As for the supreme court, it’s not like they’re making great decisions all the time (Dred Scott; Roe v. Wade; Kelo v. New London (govt. can seize property if it’s used to enrich the public treasury)), and they have to take a case in order to make a ruling on it.

    Public education should have no funding and involvement from the federal level. It’s a state issue and I’m totally fine with a public education system inside the states. That’s where it belongs. Jefferson was a champion of public education in his day, though it was funded differently, kept local, and children didn’t get free public education for 13 years. They got 3 years for free and then the top students would be scholarshipped for another 3. Others paid if they wanted more. They got all the basics and they started later so they were more mature and probably came better educated to start with back then.

    You believe the scriptures allow for social justice and taking from others to redistribute wealth. Where? I think the quotes from the apostles above are pretty clear that that isn’t the case. You are proposing socialism. The brethren from Joseph Smith forward have rejected socialism pretty clearly.


  20. It sounds like we have some similar views: I believe that public education should be funded on a state level with most decisions made at the local level. I also feel that most school districts in Utah are too big to allow local decision making. Charter schools provide opportunities to remedy this.

    Social justice, to me, means working towards a more just and equitable society where there are no rich or poor. There is plenty of support for this type of Zion society in the scriptures and it’s what we are working towards as a church.

    Sadly, I don’t think that American citizens can hope to successfully apply Zion principles to our current plutocracy/corporatocracy. So, a degree of regulation and taxation is necessary.

    It’s a bit of a leap to equate support for progressive taxation and welfare programs with advocating socialism. Socialism, as I understand it, is collective ownership of property and complete redistribution of wealth to the degree that everyone is equal. I’m not in favor of that at all for our nation. I am, along with a majority of Americans, in favor of progressive taxation and some welfare programs. Nor do I believe it is theft for the collective voice of the people to require the wealthy to fund programs like food stamps, Medicaid, or Pell Grants.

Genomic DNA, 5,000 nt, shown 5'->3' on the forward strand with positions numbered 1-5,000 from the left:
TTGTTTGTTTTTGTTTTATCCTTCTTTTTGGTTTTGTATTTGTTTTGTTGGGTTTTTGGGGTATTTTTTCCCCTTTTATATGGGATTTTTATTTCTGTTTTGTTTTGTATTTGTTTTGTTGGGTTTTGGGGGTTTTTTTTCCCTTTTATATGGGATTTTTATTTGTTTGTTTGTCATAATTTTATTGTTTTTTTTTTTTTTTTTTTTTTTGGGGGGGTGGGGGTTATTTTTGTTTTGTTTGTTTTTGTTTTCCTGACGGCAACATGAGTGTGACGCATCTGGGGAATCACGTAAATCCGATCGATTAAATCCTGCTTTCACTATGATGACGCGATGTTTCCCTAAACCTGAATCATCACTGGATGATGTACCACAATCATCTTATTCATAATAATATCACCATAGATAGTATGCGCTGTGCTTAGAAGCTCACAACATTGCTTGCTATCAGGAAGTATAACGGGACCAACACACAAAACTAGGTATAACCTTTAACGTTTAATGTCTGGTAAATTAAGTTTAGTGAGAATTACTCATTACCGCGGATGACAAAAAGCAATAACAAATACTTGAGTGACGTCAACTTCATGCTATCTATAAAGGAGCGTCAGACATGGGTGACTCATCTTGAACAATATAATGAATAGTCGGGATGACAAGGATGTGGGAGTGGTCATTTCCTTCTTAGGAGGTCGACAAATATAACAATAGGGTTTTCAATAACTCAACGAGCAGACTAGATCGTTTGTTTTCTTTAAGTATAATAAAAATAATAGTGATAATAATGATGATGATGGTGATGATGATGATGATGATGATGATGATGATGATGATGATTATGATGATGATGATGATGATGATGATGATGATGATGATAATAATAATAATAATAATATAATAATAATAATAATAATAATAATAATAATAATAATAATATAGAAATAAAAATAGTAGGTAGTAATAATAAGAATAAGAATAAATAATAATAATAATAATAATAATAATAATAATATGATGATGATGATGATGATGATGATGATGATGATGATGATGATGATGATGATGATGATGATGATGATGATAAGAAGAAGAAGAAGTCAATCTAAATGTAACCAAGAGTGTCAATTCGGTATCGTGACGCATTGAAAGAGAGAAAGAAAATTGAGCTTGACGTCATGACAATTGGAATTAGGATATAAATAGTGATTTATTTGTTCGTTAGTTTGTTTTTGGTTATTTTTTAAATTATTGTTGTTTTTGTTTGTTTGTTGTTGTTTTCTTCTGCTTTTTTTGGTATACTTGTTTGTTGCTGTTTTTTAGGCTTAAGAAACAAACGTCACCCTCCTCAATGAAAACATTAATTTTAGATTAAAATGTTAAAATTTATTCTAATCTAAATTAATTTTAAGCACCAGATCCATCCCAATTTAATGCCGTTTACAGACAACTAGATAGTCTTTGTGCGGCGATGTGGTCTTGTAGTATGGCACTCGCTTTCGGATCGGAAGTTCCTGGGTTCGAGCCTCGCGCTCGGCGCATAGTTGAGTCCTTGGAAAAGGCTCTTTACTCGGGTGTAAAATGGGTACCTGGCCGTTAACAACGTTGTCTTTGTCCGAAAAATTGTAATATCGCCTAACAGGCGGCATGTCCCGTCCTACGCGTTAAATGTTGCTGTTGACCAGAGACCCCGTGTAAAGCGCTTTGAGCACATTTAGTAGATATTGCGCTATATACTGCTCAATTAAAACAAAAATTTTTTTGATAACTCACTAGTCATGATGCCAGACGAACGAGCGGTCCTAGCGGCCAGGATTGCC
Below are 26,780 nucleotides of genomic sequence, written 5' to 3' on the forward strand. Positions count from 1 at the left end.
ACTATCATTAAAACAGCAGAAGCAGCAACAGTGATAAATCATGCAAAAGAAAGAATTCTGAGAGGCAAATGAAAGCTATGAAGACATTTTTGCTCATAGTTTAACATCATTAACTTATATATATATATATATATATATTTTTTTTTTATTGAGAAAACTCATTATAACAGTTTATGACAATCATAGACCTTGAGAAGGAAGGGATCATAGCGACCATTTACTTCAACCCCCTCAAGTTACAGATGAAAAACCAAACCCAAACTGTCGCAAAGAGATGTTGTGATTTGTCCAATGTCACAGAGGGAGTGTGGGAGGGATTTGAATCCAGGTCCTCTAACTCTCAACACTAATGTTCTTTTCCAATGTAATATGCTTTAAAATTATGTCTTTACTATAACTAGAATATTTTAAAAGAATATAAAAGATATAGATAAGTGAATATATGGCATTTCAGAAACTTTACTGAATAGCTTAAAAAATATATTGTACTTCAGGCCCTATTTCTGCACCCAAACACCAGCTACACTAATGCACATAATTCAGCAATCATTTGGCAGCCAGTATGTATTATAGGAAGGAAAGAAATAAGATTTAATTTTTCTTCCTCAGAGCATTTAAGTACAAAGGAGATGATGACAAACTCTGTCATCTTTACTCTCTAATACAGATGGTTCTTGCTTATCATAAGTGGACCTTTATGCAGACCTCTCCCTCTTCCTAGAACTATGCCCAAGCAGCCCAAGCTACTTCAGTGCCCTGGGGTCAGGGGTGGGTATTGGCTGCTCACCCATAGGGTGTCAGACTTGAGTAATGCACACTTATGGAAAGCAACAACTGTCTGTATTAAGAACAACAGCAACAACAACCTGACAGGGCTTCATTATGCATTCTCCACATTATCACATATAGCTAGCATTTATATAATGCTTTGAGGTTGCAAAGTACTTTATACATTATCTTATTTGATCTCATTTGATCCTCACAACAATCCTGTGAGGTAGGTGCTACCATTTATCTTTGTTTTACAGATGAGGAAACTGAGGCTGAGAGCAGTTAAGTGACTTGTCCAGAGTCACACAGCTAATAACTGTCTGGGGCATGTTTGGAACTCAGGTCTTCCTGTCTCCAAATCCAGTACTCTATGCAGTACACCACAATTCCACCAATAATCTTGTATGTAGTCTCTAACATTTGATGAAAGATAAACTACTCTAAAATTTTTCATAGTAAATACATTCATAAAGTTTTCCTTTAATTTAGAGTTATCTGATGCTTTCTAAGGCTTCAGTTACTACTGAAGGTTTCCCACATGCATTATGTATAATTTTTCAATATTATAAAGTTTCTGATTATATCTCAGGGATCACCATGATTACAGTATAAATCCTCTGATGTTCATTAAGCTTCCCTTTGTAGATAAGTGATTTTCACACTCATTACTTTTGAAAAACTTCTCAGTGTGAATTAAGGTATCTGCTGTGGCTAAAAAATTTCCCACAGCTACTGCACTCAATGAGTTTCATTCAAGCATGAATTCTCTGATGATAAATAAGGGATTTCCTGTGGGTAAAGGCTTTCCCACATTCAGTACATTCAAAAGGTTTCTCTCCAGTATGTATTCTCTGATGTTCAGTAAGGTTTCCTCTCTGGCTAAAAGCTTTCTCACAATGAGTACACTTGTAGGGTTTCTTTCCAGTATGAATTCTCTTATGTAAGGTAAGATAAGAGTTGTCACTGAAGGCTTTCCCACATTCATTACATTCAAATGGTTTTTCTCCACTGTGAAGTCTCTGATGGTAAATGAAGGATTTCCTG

You brought up Ben Carson. It is well-known that his family benefited from a variety of social welfare programs including food stamps. Plus, Yale has a very progressive need-based financial aid program. In addition, from what I can glean, he benefited from affirmative action and a variety of federal grants for his schooling. I think these types of social programs are great and don’t detract at all from his work ethic, intelligence, or the good he has done in his professional life.

    I said that it is reasonable for people to expect to pay taxes on income beyond what they need to live comfortably. Comfortably might include savings, trips to Disneyland, etc. Nor did I suggest that they should forfeit everything beyond what they need to live comfortably–just that they should pay taxes on it. In your rush to brand me a socialist, you completely blew this completely out of proportion.

    The scriptures can be used to support a variety of political views. President Benson’s political views were at odds with other general authorities such as Hugh B. Brown and Harold B. Lee and, when he became president of the church, he said very little about politics. I think we need to be careful when mixing politics and theology.

  21. Vincent, thanks for pointing out a similarity in our views. :)

    Regulation and taxation would be necessary in any society simply to fund government and regulate the playing field so no favoritism occurs. However, you can’t apply Zion principles to government by force.

    D&C 105:5 “And Zion cannot be built up unless it is by the principles of the law of the celestial kingdom; otherwise I cannot receive her unto myself.”

    What is that set of principles? D&C 121 says it’s by persuasion.

    There is no end to problems in society and as long as a nameless, faceless, government steps in to “solve” people’s problems, there will be no end to the increases that are needed to meet those “needs” people have.

    No social program made Ben Carson what he is today. His mother sent him to the library and did her duty as his parent in order to bring about a miracle in his life.

    There is a great article in the latest issue (Oct. 2014) of Imprimis. William Voegeli writes “The Case Against Liberal Compassion.”

    Here’s a couple clips:

    “In fact, however, liberals do not seem all that concerned about whether the machine they’ve built, and want to keep expanding, is running well. For inflation-adjusted, per capita federal welfare state spending to increase by 254 percent from 1977 to 2013, without a correspondingly dramatic reduction in poverty, and for liberals to react to this phenomenon by taking the position that our welfare state’s only real defect is that it is insufficiently generous, rather than insufficiently effective, suggests a basic problem.”